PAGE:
Community Rallies Around Rockaway’s Old Growth Cedar; Graffiti Removed, Plans for Cameras

By Laura Swanson
Last weekend at this time, arborists and the City of Rockaway Beach were determining the best way to remove graffiti that was found on the Old Growth Cedar in Rockaway Beach’s Nature Preserve south of town. The graffiti found on Friday July 3rd was removed Monday morning July 6th by Rockaway Beach public works staff. The social media fervor and outrage over the graffiti incident was evident and unanimous in it’s condemnation for such an act upon a revered tree. There was little discussion about the nature of the message, and many agreed that it was unlikely to be intended to support current racial justice movement it declared. The rallying behind protection of this 500+ year-old tree is common ground where all can agree. Someone wondered, “What if we showed this much empathy for our neighbors experiencing racial injustices as we do for this tree?”
One of the eloquent posts came from Dawn Sea Kahrs and her 11-year-old son.

Dawn Sea Kahrs, on Facebook, noted: “From the heart and wisdom of my 11 year old brown-skinned son, ‘If you want to send a message out to somebody that is important, like Black Lives Matter, put it in a spot that’s not going to make people angry. Putting it in a spot like a 500 year old tree is going to make people angry, and I don’t honestly blame them, because that’s Natural and Sacred, and it took a lot of time to make the tree – and then you ruin it with something like that.’
Dawn continued, “We just visited (the remains) of another local Sacred tree this July 4th weekend together in appreciation of nature…I was so disappointed and heartbroken that someone would do this…
My son happened to see the pic of the post this evening on my phone, and those were his comments about it.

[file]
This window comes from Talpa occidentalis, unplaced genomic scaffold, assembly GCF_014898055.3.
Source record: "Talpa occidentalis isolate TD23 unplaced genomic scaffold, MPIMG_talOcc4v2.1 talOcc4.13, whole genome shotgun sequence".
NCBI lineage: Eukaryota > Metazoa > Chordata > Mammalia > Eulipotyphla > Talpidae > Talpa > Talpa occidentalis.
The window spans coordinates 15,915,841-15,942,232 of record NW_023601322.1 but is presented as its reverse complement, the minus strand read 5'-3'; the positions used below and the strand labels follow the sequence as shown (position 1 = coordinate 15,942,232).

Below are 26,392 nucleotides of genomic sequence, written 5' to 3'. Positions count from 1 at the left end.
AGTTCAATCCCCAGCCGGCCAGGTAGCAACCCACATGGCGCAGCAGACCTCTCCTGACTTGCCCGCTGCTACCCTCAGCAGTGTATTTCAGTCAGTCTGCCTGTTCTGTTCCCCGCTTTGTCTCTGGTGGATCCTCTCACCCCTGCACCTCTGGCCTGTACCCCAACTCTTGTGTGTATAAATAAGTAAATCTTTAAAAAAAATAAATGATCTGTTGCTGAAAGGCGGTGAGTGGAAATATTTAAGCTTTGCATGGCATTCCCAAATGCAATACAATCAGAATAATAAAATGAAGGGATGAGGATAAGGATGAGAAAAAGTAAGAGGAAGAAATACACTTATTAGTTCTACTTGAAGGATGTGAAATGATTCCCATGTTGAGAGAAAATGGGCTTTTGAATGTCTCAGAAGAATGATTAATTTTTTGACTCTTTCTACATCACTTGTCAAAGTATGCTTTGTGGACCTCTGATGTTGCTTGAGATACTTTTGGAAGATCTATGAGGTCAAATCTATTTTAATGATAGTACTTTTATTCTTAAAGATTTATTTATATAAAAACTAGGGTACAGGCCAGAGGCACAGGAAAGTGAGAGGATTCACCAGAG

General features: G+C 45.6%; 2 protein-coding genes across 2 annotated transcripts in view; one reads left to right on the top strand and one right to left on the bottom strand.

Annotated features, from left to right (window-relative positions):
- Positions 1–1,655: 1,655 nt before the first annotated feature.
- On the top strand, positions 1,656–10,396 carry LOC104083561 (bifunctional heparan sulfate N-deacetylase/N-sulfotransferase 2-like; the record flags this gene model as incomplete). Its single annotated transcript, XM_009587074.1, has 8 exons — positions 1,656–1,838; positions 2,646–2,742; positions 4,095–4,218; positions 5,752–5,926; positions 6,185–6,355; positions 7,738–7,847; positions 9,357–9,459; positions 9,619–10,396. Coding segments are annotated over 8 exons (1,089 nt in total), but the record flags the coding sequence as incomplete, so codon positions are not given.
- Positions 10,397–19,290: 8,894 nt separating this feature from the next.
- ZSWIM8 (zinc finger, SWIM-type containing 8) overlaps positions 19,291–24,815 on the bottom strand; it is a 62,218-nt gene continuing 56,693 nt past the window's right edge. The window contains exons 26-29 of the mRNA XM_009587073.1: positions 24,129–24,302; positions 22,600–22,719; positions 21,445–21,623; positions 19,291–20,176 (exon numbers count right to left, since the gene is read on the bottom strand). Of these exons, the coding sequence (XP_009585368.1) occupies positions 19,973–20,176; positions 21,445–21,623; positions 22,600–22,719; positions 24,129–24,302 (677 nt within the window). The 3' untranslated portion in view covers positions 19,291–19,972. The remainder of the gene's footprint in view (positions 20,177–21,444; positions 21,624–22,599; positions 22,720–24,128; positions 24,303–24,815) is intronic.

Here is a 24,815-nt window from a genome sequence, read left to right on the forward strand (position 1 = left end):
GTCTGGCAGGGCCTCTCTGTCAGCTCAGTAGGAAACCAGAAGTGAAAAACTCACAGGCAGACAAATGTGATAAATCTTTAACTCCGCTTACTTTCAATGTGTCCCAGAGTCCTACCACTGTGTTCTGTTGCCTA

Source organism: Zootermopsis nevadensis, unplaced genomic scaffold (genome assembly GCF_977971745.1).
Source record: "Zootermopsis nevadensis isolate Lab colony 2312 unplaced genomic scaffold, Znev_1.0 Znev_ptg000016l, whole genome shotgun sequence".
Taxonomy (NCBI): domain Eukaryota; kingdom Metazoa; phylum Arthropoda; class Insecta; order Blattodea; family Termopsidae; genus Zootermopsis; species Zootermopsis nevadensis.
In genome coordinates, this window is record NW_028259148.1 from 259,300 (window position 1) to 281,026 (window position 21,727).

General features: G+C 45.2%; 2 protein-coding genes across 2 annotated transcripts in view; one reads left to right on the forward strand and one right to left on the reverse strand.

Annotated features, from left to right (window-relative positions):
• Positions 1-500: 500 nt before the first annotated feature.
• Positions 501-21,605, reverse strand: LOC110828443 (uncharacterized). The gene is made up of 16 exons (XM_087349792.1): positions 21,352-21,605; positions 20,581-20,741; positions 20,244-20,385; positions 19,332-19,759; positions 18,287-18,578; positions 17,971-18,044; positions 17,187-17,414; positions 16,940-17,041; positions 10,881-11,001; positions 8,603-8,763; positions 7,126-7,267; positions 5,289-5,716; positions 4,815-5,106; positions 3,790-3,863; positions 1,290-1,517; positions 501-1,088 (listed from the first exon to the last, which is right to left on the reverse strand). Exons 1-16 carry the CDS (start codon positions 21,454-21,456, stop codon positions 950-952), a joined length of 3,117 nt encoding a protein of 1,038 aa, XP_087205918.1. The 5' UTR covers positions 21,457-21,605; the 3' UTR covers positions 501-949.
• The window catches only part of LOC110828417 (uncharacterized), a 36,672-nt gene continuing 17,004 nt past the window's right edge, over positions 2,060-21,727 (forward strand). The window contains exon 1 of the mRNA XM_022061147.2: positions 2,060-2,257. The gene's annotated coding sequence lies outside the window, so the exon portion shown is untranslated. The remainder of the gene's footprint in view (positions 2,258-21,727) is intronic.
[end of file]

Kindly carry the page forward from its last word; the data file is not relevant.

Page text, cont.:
Black lives do matter. Defacing that beautiful tree is terrible. And in all likelihood, although it’s a guess…it was probably done by someone who wants to fuel anti-BLM sentiments, as has been the case with enormous quantities of defamation of both public & private property across the nation by those opposing the movement, without regard for affirming equal human rights for all, and the lack of acknowledgement of the suffering that our black and brown brothers and sisters (including Native American and Mexican/Hispanic, as well as African heritage) have endured over far, far too long.”
This Mom of a brown-skinned boy:
1. Supports the movement of equality, reparation, and kindness for ALL.
2. Honors Nature and each others’ hard-earned and loved-up businesses and livelihoods. Life has been hard enough – especially in this pandemic-induced chapter.
3. See smoke beyond the mirrors, and the truth behind the imperfect message.
4. And…again…be KIND! #KindnessMatters

When local residents, ventured out on the boardwalk on Tuesday, there is no sign of the affronting words. The beautiful boardwalk, a shining star for accessible pathways in Tillamook County was explored by Luvine Treharne.

Longtime Rockaway Beach resident Luvine Treharne enjoys a ride in an adaptive wheelchair assisted by Joy Treharne Thomas along the Old Growth Cedar boardwalk. (Photo by Bill Hassell)

The Rockaway Beach Police are still investigating the graffiti incident and ask that local residents in the area review any security camera footage. “We appreciate all the positive support from the community to reduce criminal activity in the city as well as protect the natural resources in our area,” said Chief Stewart. “We are currently working on a viable plan that will aid in crime reduction and a funding mechanism. We will look to the community for additional support if it’s needed.” If you have any information to contact Rockaway Beach Police at 503-374-1726.